Few family law matters are as contentious as child custody or as distressing as child abuse. Custody battles between biological parents can become intense as parties sometimes passionately disagree about what’s best for their child. These disputes increase in complexity when third parties seek custody due to parental neglect or abuse. Continue reading →
Stable and supportive environments are crucial to a child’s health and well-being. Having healthy relationships with their primary caregivers is also vital, as these relationships impact every part of their development.1 Grandparents often have established relationships with their grandchildren and volunteer to help with the many demands of raising a child. However, what happens when a parent cannot provide a child with an appropriate environment or relationship to develop and thrive? Third parties, like grandparents, may be able to step in to take over the biological parents’ role in supporting these children. Continue reading →
Gray v. Holliday, COA20-425 (May 2021) (unpublished).
In Greensboro, grandparent visitation rights may be awarded if the Court deems it appropriate. This often happens by intervening in the custody battle being fought by the custodial parents. But what happens when one of the parents passes away before the custody issue is resolved? Or what happens in a case where there is no underlying custody litigation, and a grandparent wishes to begin one? Continue reading →
Fecteau v. Spierer, COA20-532 (2020).
Child custody orders are modifiable under North Carolina law. In order to modify, the party seeking a modification must show a substantial change in circumstances, from those found in previous order, that warrants modification. It may seem obvious that big changes in the custodial parent’s life meet that standard. But in the case below, we discuss how improvements in the noncustodial parent’s life can warrant a modification in his favor, which can grant him more time with his kids and more decision-making abilities. Continue reading →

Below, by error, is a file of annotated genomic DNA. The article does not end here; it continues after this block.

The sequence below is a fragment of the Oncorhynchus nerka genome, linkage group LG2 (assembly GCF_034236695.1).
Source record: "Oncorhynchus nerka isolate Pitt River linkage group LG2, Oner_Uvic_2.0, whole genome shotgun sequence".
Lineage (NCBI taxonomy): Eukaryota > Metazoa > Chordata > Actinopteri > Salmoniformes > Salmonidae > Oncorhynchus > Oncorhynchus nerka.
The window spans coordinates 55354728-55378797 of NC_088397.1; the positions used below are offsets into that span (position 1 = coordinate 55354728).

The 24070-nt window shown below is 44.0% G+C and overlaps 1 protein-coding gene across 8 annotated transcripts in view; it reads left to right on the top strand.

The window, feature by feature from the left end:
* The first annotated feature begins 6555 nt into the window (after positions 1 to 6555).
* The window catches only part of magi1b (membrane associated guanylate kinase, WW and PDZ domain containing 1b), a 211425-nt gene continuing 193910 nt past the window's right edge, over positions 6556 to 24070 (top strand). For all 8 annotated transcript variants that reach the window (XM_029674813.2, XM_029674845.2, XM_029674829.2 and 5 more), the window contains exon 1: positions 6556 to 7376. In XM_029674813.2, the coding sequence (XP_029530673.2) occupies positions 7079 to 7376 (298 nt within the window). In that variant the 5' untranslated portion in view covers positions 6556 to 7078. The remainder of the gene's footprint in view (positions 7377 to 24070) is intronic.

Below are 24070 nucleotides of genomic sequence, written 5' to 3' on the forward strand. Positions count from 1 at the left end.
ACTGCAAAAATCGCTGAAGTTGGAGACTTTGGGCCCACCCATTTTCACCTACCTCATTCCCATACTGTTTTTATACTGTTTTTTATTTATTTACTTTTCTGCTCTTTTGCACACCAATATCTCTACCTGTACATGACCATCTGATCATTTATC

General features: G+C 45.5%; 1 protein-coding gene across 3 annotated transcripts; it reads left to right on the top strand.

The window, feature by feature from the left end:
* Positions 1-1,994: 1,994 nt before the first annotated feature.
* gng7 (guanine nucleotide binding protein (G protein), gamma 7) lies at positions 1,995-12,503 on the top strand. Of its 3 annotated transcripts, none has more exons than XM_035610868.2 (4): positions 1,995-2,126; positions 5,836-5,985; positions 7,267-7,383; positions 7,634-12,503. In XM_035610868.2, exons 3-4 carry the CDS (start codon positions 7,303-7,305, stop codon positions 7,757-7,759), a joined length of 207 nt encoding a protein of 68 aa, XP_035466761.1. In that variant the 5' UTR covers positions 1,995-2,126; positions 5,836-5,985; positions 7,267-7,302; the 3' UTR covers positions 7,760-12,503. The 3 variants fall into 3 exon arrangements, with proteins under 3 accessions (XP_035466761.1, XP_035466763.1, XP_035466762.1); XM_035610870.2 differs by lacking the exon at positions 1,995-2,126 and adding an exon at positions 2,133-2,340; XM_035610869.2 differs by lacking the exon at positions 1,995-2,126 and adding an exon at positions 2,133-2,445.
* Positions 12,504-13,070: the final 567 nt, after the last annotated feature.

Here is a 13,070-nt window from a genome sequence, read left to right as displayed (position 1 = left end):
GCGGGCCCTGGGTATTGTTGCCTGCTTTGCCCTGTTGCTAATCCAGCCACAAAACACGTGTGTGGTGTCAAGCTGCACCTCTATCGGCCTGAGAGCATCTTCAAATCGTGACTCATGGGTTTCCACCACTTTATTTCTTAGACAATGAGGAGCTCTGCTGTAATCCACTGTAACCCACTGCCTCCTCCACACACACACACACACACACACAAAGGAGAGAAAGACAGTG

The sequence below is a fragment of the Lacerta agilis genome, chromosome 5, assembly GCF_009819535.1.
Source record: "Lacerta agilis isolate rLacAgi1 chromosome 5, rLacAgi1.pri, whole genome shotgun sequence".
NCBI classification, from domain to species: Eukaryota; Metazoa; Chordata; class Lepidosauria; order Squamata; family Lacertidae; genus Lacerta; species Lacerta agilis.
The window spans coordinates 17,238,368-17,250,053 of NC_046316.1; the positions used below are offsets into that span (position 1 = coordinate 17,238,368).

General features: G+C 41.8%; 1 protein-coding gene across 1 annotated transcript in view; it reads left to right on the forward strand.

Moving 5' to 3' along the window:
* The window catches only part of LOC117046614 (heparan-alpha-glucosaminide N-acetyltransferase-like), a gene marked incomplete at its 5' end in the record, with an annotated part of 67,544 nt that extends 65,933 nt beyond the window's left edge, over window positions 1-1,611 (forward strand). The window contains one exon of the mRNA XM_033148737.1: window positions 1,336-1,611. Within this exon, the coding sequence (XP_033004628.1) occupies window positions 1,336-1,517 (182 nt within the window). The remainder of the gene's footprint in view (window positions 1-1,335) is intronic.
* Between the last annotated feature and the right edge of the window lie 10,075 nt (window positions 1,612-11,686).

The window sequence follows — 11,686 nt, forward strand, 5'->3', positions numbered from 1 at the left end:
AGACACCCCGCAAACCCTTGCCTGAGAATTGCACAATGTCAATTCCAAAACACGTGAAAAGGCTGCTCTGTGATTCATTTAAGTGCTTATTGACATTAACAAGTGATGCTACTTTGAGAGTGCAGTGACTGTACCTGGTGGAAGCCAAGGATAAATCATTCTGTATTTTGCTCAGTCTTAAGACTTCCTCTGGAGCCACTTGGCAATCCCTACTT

We’ve all seen videos such as this one on the highly addictive TikTok app depicting parents dropping their kids off at Grandma and Grandpa’s house to achieve some much needed alone time. Ever since the Piedmont Triad began experiencing the monumental effects of COVID-19 in early March, both kids and parents alike are eager to experience a change of scenery from the all too familiar rooms of their own home. However, staying at home has become the new norm. It appears we will have ample time to become even more acquainted with our home offices as Guilford County Schools recently announced the 2020-2021 academic year will begin with remote learning through at least October 20, 2020. Continue reading →
In North Carolina, a parent can lose custody over their minor children to the children’s grandparents. One way this can happen is by Order of the Court in a child custody proceeding. Child custody is never permanent, and below we discuss a way for parents to regain custody by motion to the Court. Continue reading →
(a) Facts: A woman lived with a man in California. The couple was not married. The man had a child by a prior relationship, and the child had two minor children. The man was, therefore, the children’s biological grandfather.
I am a grandmother, and I want to help pay for the tuition for my grandchild’s day care and education at a nice day care facility. Then, my daughter and son-in-law can work without worry. They own their own business, and they both need to focus some quality time on the business, while maintaining my grandson as top priority. My toddler grandson will benefit from the education and interaction with the other children at this particular day care, but it is darn expensive. Should I give the money directly to my daughter or to the day care? Is there a tax advantage one way or another?
– Grandmother of the best grandchild ever…
I have a question regarding grandchildren who are in the custody of the grandparents.
Here is the scenario. My wife and I have legal custody of three grandchildren ages 13, 12, and 9. We were granted legal custody by the court about 18 months ago. Before that, we had been granted temporary custody of the children. We have been given permanent custody because the parents cannot/will not take proper care of the children. Continue reading →
Divorce and its aftermath can be (and usually are) chaotic. Having kids and keeping track of all their things was tough enough, and now you have to coordinate your parenting with someone you may not even want to talk to, much less strategize with. And on top of it all, you have to manage everything on your own. Talk about a trial by fire.
Luckily for you, there’s an app for that. Or several. These apps can’t do it all for you, but they can make things easier.